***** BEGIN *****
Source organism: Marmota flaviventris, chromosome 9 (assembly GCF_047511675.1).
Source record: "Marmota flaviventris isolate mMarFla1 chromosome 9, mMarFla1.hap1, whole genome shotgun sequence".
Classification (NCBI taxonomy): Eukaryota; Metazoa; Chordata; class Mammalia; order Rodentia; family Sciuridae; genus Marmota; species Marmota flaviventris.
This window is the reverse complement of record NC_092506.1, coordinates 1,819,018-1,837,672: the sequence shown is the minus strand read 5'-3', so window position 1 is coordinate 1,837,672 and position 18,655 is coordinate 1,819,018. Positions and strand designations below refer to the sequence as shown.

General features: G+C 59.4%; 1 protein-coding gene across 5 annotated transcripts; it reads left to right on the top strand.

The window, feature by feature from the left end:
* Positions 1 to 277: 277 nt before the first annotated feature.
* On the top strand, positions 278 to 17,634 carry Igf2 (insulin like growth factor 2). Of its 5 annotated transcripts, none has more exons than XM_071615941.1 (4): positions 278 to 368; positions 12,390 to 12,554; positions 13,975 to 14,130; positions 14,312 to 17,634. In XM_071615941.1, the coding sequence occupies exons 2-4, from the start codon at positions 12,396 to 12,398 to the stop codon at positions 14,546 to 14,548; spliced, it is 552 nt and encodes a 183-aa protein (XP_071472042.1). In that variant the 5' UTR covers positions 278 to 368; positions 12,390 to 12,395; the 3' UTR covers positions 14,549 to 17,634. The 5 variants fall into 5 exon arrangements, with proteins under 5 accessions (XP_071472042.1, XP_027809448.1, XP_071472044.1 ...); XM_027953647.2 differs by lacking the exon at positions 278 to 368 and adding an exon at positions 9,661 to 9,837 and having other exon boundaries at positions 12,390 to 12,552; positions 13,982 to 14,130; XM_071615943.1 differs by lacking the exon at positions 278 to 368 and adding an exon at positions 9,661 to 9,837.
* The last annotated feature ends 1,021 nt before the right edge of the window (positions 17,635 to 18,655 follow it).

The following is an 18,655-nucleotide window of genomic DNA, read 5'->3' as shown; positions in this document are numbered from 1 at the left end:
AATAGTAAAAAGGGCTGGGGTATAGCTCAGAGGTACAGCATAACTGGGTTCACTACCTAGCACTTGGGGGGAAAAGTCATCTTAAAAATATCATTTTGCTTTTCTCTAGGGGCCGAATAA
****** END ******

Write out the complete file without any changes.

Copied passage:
Source organism: Marmota flaviventris, chromosome 9 (assembly GCF_047511675.1).
Source record: "Marmota flaviventris isolate mMarFla1 chromosome 9, mMarFla1.hap1, whole genome shotgun sequence".
Classification (NCBI taxonomy): Eukaryota; Metazoa; Chordata; class Mammalia; order Rodentia; family Sciuridae; genus Marmota; species Marmota flaviventris.
This window is the reverse complement of record NC_092506.1, coordinates 1,819,018-1,837,672: the sequence shown is the minus strand read 5'-3', so window position 1 is coordinate 1,837,672 and position 18,655 is coordinate 1,819,018. Positions and strand designations below refer to the sequence as shown.

General features: G+C 59.4%; 1 protein-coding gene across 5 annotated transcripts; it reads left to right on the top strand.

The window, feature by feature from the left end:
* Positions 1 to 277: 277 nt before the first annotated feature.
* On the top strand, positions 278 to 17,634 carry Igf2 (insulin like growth factor 2). Of its 5 annotated transcripts, none has more exons than XM_071615941.1 (4): positions 278 to 368; positions 12,390 to 12,554; positions 13,975 to 14,130; positions 14,312 to 17,634. In XM_071615941.1, the coding sequence occupies exons 2-4, from the start codon at positions 12,396 to 12,398 to the stop codon at positions 14,546 to 14,548; spliced, it is 552 nt and encodes a 183-aa protein (XP_071472042.1). In that variant the 5' UTR covers positions 278 to 368; positions 12,390 to 12,395; the 3' UTR covers positions 14,549 to 17,634. The 5 variants fall into 5 exon arrangements, with proteins under 5 accessions (XP_071472042.1, XP_027809448.1, XP_071472044.1 ...); XM_027953647.2 differs by lacking the exon at positions 278 to 368 and adding an exon at positions 9,661 to 9,837 and having other exon boundaries at positions 12,390 to 12,552; positions 13,982 to 14,130; XM_071615943.1 differs by lacking the exon at positions 278 to 368 and adding an exon at positions 9,661 to 9,837.
* The last annotated feature ends 1,021 nt before the right edge of the window (positions 17,635 to 18,655 follow it).

The following is an 18,655-nucleotide window of genomic DNA, read 5'->3' as shown; positions in this document are numbered from 1 at the left end:
AATAGTAAAAAGGGCTGGGGTATAGCTCAGAGGTACAGCATAACTGGGTTCACTACCTAGCACTTGGGGGGAAAAGTCATCTTAAAAATATCATTTTGCTTTTCTCTAGGGGCCGAATAA